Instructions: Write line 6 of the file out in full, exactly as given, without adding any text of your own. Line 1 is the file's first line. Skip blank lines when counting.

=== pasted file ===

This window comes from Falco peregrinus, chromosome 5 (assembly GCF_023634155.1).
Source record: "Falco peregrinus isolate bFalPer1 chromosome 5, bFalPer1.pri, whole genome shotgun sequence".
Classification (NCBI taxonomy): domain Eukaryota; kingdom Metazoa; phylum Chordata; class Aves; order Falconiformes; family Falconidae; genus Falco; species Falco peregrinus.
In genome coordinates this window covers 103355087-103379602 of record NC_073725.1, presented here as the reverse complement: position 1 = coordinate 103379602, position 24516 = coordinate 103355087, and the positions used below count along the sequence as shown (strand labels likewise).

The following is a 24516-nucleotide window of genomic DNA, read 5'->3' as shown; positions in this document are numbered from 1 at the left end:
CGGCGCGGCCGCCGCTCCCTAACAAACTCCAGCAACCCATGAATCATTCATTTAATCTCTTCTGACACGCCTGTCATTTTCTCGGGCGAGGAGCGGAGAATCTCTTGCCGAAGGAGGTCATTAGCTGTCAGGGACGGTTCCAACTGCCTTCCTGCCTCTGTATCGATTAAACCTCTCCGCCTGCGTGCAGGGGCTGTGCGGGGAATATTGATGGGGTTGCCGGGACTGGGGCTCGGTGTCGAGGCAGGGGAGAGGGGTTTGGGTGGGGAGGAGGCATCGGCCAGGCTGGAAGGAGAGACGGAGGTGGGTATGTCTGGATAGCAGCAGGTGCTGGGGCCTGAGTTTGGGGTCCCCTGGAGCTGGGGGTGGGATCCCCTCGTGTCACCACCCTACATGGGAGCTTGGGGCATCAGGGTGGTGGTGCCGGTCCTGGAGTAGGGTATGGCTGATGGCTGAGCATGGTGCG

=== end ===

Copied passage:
CGGCGCGGCCGCCGCTCCCTAACAAACTCCAGCAACCCATGAATCATTCATTTAATCTCTTCTGACACGCCTGTCATTTTCTCGGGCGAGGAGCGGAGAATCTCTTGCCGAAGGAGGTCATTAGCTGTCAGGGACGGTTCCAACTGCCTTCCTGCCTCTGTATCGATTAAACCTCTCCGCCTGCGTGCAGGGGCTGTGCGGGGAATATTGATGGGGTTGCCGGGACTGGGGCTCGGTGTCGAGGCAGGGGAGAGGGGTTTGGGTGGGGAGGAGGCATCGGCCAGGCTGGAAGGAGAGACGGAGGTGGGTATGTCTGGATAGCAGCAGGTGCTGGGGCCTGAGTTTGGGGTCCCCTGGAGCTGGGGGTGGGATCCCCTCGTGTCACCACCCTACATGGGAGCTTGGGGCATCAGGGTGGTGGTGCCGGTCCTGGAGTAGGGTATGGCTGATGGCTGAGCATGGTGCG